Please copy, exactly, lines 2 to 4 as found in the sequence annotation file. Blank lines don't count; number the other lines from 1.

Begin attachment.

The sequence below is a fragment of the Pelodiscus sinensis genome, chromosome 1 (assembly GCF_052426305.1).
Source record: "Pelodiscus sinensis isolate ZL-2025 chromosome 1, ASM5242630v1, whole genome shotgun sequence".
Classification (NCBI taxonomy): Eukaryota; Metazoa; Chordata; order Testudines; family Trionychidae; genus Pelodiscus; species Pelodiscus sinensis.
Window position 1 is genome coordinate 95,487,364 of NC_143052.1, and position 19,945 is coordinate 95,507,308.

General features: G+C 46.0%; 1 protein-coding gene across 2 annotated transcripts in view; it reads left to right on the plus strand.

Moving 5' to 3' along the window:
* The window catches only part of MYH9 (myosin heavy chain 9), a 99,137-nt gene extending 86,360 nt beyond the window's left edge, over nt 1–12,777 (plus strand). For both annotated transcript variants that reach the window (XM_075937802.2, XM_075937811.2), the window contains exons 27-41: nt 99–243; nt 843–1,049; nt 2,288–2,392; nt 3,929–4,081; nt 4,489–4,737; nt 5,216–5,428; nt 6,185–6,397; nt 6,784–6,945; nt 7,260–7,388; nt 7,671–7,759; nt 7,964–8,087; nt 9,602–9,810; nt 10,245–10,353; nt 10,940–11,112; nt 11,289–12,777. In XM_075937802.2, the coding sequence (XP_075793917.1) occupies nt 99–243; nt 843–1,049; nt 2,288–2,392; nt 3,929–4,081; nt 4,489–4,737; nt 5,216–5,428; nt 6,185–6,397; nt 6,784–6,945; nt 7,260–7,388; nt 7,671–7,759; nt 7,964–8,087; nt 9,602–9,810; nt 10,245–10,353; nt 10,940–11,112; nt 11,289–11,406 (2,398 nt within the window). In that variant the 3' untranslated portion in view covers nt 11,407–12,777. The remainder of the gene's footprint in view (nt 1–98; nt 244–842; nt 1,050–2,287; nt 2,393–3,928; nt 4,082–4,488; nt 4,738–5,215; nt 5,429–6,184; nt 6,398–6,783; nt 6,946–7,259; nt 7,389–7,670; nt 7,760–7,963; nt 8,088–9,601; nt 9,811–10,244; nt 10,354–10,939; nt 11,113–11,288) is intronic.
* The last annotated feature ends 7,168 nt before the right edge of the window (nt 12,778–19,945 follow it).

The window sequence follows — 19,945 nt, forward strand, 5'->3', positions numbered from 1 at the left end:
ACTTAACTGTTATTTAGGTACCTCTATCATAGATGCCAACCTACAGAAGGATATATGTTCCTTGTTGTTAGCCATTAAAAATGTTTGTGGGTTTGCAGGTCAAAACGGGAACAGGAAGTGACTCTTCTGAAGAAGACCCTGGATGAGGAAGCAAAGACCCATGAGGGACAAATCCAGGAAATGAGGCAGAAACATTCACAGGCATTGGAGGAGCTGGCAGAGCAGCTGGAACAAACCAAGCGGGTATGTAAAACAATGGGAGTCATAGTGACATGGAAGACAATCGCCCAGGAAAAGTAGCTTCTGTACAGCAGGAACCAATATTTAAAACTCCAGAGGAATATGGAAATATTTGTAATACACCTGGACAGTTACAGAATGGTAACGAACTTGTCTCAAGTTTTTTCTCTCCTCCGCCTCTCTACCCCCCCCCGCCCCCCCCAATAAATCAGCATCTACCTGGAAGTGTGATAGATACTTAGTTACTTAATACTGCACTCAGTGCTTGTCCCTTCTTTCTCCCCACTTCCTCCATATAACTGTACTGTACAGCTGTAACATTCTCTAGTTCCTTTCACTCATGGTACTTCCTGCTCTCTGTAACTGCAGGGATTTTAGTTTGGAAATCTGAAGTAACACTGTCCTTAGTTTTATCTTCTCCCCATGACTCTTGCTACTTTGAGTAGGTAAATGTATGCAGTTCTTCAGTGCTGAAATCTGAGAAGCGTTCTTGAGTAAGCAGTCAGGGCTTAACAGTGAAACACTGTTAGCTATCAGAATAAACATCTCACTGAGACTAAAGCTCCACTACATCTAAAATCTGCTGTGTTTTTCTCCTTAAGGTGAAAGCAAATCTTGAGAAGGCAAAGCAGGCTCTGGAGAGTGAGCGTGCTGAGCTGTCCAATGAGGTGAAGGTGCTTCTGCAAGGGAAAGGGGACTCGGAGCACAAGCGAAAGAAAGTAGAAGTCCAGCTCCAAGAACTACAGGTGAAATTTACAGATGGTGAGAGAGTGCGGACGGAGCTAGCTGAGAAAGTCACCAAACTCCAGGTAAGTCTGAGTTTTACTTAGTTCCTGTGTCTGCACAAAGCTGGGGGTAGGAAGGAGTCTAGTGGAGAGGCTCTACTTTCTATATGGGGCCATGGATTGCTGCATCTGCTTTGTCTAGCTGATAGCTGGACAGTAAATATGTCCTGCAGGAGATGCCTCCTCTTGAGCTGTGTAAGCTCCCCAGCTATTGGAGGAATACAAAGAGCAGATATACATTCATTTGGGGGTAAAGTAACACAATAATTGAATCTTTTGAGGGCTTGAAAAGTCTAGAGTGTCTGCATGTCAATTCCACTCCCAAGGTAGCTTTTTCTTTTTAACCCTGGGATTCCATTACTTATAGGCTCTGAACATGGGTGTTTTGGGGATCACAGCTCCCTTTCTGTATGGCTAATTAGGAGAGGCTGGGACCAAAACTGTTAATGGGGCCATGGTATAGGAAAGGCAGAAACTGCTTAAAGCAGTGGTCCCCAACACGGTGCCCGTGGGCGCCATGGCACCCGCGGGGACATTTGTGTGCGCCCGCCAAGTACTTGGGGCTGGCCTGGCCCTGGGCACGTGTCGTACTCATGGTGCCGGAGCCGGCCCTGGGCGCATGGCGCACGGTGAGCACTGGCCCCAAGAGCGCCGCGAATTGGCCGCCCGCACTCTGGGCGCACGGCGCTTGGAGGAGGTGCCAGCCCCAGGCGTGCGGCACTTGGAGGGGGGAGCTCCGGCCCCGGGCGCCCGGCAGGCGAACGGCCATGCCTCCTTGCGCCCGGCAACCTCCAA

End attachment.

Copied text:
Source record: "Pelodiscus sinensis isolate ZL-2025 chromosome 1, ASM5242630v1, whole genome shotgun sequence".
Classification (NCBI taxonomy): Eukaryota; Metazoa; Chordata; order Testudines; family Trionychidae; genus Pelodiscus; species Pelodiscus sinensis.
Window position 1 is genome coordinate 95,487,364 of NC_143052.1, and position 19,945 is coordinate 95,507,308.